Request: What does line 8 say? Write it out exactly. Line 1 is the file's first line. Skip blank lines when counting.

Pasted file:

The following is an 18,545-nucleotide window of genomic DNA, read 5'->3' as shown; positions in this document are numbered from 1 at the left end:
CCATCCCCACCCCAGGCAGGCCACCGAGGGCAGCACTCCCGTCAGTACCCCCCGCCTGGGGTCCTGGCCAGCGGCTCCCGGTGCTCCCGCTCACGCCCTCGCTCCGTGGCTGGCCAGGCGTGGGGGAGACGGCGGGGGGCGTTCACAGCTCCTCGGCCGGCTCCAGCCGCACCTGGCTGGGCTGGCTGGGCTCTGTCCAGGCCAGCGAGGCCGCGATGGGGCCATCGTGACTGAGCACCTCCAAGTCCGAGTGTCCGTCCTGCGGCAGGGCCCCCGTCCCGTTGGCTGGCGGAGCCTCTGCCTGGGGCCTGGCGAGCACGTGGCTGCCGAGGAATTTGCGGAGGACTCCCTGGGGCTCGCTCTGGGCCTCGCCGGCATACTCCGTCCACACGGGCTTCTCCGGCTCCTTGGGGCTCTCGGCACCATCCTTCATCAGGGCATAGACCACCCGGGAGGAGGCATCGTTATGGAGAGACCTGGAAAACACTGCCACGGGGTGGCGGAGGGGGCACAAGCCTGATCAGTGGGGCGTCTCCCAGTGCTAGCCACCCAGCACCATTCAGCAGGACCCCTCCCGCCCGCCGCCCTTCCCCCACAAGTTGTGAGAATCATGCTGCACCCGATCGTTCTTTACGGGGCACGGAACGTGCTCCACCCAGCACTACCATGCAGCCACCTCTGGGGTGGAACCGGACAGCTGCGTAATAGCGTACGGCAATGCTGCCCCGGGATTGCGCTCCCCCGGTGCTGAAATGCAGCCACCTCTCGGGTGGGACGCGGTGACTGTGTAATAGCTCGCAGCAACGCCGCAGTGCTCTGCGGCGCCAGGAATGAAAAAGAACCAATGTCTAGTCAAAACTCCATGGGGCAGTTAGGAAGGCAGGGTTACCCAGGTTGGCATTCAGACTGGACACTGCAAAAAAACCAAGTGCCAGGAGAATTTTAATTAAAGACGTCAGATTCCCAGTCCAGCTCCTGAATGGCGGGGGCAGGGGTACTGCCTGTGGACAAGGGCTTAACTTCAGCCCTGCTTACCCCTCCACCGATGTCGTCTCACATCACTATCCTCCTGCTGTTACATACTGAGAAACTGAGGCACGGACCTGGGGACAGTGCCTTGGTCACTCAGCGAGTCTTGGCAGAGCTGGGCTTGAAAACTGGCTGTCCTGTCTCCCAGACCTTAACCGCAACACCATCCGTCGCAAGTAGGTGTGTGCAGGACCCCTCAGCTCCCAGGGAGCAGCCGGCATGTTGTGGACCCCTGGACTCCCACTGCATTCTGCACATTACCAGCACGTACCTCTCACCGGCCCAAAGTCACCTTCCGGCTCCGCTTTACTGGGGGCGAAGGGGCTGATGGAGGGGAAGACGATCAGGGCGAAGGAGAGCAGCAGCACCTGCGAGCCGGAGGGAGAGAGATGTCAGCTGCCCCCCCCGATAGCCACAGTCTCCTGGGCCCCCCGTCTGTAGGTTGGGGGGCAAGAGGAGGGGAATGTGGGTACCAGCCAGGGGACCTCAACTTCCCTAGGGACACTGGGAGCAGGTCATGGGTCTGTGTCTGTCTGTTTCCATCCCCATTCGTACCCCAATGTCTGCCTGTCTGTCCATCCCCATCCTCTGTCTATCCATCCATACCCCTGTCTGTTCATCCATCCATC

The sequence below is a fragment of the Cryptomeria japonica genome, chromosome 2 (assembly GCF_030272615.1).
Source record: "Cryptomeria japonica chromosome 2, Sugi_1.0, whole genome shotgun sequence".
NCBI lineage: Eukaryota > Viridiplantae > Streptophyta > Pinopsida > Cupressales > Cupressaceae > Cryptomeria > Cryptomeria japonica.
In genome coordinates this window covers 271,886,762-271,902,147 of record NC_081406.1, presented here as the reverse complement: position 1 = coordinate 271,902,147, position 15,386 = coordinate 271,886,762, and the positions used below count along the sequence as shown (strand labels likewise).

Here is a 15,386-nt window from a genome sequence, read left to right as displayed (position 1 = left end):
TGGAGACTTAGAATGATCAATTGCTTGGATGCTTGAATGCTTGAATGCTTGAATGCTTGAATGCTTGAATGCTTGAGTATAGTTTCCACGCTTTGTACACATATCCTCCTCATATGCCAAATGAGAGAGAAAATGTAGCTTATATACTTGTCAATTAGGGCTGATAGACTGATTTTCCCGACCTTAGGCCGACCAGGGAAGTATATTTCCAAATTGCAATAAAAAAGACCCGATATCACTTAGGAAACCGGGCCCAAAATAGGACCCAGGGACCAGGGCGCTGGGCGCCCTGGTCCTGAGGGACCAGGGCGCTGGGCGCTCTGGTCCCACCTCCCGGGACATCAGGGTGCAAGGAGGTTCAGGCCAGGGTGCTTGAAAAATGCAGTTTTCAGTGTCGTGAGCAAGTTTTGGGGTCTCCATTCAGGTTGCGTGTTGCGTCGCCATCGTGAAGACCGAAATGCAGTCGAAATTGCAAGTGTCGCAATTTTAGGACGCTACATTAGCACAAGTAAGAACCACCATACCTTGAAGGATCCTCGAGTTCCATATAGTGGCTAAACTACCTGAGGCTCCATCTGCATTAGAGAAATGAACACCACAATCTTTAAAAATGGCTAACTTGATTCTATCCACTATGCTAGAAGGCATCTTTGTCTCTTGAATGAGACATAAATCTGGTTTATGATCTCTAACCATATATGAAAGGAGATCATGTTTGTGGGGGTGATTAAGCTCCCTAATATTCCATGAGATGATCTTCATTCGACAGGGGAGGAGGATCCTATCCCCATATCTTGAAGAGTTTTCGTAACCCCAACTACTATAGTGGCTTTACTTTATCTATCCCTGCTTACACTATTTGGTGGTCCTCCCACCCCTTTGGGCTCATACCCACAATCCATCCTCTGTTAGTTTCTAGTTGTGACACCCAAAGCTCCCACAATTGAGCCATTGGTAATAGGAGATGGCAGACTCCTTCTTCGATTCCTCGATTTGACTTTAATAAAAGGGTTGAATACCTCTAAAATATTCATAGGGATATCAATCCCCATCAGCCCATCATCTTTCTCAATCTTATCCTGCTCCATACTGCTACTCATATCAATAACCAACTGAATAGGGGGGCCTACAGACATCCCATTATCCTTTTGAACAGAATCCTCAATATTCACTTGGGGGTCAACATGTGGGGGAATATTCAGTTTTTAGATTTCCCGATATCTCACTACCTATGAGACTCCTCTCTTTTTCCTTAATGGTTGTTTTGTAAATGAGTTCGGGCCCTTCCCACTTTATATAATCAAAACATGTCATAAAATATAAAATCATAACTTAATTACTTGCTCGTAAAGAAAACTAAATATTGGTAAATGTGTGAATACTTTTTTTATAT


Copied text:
TGGAGACTTAGAATGATCAATTGCTTGGATGCTTGAATGCTTGAATGCTTGAATGCTTGAATGCTTGAATGCTTGAGTATAGTTTCCACGCTTTGTACACATATCCTCCTCATATGCCAAATGAGAGAGAAAATGTAGCTTATATACTTGTCAATTAGGGCTGATAGACTGATTTTCCCGACCTTAGGCCGACCAGGGAAGTATATTTCCAAATTGCAATAAAAAAGACCCGATATCACTTAGGAAACCGGGCCCAAAATAGGACCCAGGGACCAGGGCGCTGGGCGCCCTGGTCCTGAGGGACCAGGGCGCTGGGCGCTCTGGTCCCACCTCCCGGGACATCAGGGTGCAAGGAGGTTCAGGCCAGGGTGCTTGAAAAATGCAGTTTTCAGTGTCGTGAGCAAGTTTTGGGGTCTCCATTCAGGTTGCGTGTTGCGTCGCCATCGTGAAGACCGAAATGCAGTCGAAATTGCAAGTGTCGCAATTTTAGGACGCTACATTAGCACAAGTAAGAACCACCATACCTTGAAGGATCCTCGAGTTCCATATAGTGGCTAAACTACCTGAGGCTCCATCTGCATTAGAGAAATGAACACCACAATCTTTAAAAATGGCTAACTTGATTCTATCCACTATGCTAGAAGGCATCTTTGTCTCTTGAATGAGACATAAATCTGGTTTATGATCTCTAACCATATATGAAAGGAGATCATGTTTGTGGGGGTGATTAAGCTCCCTAATATTCCATGAGATGATCTTCATTCGACAGGGGAGGAGGATCCTATCCCCATATCTTGAAGAGTTTTCGTAACCCCAACTACTATAGTGGCTTTACTTTATCTATCCCTGCTTACACTATTTGGTGGTCCTCCCACCCCTTTGGGCTCATACCCACAATCCATCCTCTGTTAGTTTCTAGTTGTGACACCCAAAGCTCCCACAATTGAGCCATTGGTAATAGGAGATGGCAGACTCCTTCTTCGATTCCTCGATTTGACTTTAATAAAAGGGTTGAATACCTCTAAAATATTCATAGGGATATCAATCCCCATCAGCCCATCATCTTTCTCAATCTTATCCTGCTCCATACTGCTACTCATATCAATAACCAACTGAATAGGGGGGCCTACAGACATCCCATTATCCTTTTGAACAGAATCCTCAATATTCACTTGGGGGTCAACATGTGGGGGAATATTCAGTTTTTAGATTTCCCGATATCTCACTACCTATGAGACTCCTCTCTTTTTCCTTAATGGTTGTTTTGTAAATGAGTTCGGGCCCTTCCCACTTTATATAATCAAAACATGTCATAAAATATAAAATCATAACTTAATTACTTGCTCGTAAAGAAAACTAAATATTGGTAAATGTGTGAATACTTTTTTTATAT